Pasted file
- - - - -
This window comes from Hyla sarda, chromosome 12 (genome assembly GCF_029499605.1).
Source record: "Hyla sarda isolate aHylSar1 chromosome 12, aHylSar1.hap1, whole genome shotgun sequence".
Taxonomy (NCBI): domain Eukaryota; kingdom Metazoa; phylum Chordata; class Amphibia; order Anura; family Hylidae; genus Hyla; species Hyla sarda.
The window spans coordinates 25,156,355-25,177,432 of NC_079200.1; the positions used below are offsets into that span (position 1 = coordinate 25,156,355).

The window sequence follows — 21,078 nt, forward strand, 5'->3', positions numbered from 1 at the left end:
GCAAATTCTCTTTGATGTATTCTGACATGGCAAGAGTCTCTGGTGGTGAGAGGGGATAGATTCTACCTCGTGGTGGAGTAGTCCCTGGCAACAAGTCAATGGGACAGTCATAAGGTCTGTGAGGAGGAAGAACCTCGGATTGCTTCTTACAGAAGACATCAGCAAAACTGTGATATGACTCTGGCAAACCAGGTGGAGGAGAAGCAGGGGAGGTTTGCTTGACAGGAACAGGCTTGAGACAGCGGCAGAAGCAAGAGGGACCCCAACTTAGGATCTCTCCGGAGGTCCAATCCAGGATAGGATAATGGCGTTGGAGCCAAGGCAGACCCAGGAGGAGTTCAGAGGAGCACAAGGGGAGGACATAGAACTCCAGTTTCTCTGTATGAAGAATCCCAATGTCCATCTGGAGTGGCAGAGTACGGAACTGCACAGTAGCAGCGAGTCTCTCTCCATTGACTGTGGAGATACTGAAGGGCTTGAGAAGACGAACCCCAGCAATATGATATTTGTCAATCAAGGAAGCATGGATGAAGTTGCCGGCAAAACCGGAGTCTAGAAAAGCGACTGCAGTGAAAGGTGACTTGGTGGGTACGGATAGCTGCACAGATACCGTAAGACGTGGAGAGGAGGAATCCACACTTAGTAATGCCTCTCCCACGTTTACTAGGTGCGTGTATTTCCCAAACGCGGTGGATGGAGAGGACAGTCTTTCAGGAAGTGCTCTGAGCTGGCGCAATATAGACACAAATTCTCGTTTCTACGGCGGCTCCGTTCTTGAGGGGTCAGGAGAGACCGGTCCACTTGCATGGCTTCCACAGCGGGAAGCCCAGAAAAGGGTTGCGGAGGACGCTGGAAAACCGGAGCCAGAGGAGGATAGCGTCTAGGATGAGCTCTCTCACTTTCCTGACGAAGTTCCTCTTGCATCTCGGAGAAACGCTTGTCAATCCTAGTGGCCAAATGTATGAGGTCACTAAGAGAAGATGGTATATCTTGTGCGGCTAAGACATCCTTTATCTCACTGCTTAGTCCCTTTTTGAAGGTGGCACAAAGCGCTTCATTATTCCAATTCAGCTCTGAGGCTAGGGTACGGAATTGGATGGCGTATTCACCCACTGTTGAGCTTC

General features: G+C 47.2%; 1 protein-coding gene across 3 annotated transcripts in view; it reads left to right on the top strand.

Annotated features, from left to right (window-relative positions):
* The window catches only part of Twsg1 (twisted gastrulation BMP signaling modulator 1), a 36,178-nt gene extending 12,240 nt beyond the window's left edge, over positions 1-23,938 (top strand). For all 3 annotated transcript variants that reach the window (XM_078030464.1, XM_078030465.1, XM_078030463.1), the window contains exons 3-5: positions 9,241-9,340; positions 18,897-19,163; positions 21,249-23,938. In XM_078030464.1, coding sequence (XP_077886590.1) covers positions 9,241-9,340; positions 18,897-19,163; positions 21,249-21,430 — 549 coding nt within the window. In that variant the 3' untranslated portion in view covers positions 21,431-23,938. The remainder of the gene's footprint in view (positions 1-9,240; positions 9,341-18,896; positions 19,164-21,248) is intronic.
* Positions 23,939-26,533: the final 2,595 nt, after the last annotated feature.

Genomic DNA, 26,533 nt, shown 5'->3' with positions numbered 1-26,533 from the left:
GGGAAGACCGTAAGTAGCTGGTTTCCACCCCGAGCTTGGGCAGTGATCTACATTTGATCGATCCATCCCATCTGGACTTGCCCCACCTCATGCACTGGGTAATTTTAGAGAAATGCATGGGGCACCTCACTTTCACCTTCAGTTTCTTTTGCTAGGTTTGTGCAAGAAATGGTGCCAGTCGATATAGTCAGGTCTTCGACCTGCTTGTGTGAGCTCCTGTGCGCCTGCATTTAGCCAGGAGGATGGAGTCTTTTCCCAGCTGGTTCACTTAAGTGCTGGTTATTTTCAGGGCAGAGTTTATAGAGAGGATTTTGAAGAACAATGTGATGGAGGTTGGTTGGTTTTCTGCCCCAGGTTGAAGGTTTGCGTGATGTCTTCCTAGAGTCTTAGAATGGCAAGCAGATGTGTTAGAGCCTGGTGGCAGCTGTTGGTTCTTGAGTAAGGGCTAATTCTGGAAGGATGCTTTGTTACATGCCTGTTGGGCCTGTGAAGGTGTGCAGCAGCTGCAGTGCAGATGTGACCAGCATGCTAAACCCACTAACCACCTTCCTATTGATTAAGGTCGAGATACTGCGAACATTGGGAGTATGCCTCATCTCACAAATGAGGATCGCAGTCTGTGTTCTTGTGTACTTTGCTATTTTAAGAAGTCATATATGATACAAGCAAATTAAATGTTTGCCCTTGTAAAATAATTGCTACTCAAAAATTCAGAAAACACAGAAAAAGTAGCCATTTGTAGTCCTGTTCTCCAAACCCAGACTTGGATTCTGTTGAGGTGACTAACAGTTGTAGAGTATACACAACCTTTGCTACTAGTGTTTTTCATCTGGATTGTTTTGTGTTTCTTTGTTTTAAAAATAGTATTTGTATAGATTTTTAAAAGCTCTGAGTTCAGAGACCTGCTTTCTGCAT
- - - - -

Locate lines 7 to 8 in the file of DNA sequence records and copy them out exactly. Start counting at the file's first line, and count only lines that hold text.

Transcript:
General features: G+C 47.2%; 1 protein-coding gene across 3 annotated transcripts in view; it reads left to right on the top strand.

Annotated features, from left to right (window-relative positions):